The prototype by Nattier (formerly in the Winter Palace but today in the Hermitage, St. Petersburg), along with its pendant of the Empress Catherine I, was commissioned in 1717, when the artist was briefly in Holland. The tsar offered Nattier work at the Russian court, but the artist declined the offer and returned to Paris, where he remained for the rest of his life. There he built up a reputation as one of the dominant court painters of his day.
Peter the Great earned his sobriquet for his ruthlessly successful efforts to transform Russia from an isolated backwater into an European power in the space of a single generation. His natural ability at engineering and the sciences, fostered by his exposure to western Europeans in the 'German town' of Moscow in his youth, became rapidly apparent after the death of his brother and co-tsar in 1696 as sole monarch. His greatest campaigns were both military and domestic. From 1700 Peter fought a long and desperate struggle for control of the north. Through the peace of Nystad, Russia gained from Sweden the pick of her Baltic provinces, and confirmed the conquests upon which St. Petersburg had been founded. Russia now had access to an unfrozen sea, and Sweden had surrendered not only the hegemony of the north, but all her pretensions to be considered a great power.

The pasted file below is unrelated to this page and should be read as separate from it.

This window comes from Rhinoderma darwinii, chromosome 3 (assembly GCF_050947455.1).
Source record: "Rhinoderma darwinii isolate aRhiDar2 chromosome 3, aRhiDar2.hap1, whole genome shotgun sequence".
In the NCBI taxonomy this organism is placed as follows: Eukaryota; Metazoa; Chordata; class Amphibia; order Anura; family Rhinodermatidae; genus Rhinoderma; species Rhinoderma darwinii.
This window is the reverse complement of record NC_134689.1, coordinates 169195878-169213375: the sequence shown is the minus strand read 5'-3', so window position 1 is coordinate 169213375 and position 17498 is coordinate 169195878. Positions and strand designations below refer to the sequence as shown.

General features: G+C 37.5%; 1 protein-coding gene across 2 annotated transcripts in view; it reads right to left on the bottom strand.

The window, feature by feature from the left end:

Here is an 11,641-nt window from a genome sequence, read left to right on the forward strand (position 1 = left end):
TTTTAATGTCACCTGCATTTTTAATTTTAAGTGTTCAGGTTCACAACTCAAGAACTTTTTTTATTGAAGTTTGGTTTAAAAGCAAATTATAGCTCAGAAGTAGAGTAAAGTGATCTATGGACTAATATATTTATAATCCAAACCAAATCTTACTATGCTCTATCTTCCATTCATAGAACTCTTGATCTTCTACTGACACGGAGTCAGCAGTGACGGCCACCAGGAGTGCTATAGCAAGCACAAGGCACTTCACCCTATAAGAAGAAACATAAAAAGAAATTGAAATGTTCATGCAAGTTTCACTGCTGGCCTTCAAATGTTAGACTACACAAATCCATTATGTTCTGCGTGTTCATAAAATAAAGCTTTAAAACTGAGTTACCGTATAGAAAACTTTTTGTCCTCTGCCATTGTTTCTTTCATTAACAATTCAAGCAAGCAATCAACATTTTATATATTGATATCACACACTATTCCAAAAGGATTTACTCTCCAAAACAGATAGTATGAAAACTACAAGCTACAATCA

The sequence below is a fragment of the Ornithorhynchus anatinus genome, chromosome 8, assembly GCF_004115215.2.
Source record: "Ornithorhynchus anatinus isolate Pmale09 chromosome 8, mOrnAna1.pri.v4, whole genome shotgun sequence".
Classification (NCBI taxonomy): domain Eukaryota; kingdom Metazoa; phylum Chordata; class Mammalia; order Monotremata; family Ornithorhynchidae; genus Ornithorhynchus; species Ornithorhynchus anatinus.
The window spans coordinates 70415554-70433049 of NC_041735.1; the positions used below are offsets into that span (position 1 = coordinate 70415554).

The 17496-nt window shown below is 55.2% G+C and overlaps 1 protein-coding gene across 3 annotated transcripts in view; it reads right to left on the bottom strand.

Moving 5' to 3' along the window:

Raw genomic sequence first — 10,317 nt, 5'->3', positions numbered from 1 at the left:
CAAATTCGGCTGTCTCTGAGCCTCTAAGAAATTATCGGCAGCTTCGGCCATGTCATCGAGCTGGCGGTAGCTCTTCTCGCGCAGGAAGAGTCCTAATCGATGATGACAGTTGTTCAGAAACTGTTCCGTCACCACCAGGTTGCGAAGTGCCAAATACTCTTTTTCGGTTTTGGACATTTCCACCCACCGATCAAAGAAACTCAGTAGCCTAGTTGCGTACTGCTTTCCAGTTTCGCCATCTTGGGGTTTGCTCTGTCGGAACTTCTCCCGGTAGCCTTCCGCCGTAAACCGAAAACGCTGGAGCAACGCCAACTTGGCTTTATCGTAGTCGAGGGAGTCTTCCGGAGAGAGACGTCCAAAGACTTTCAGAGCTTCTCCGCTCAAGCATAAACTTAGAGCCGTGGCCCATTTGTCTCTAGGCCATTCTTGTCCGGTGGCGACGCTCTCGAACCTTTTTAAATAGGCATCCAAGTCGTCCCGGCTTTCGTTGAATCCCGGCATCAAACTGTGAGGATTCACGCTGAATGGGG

Throughout the 'Great Northern War' Peter had fought an equally bitter struggle at home, where modern institutions on western models were gradually arising among the cumbrous, antiquated and worn-out machinery of old Muscovy. New men, capable, audacious and full of new ideas were being trained under the eye of the tsar to help him carry out his herculean task. By his early death in 1725, Peter had laid the foundations of the Russian Empire, and has set in place the men and machinery to ensure that this would be continued beyond his demise.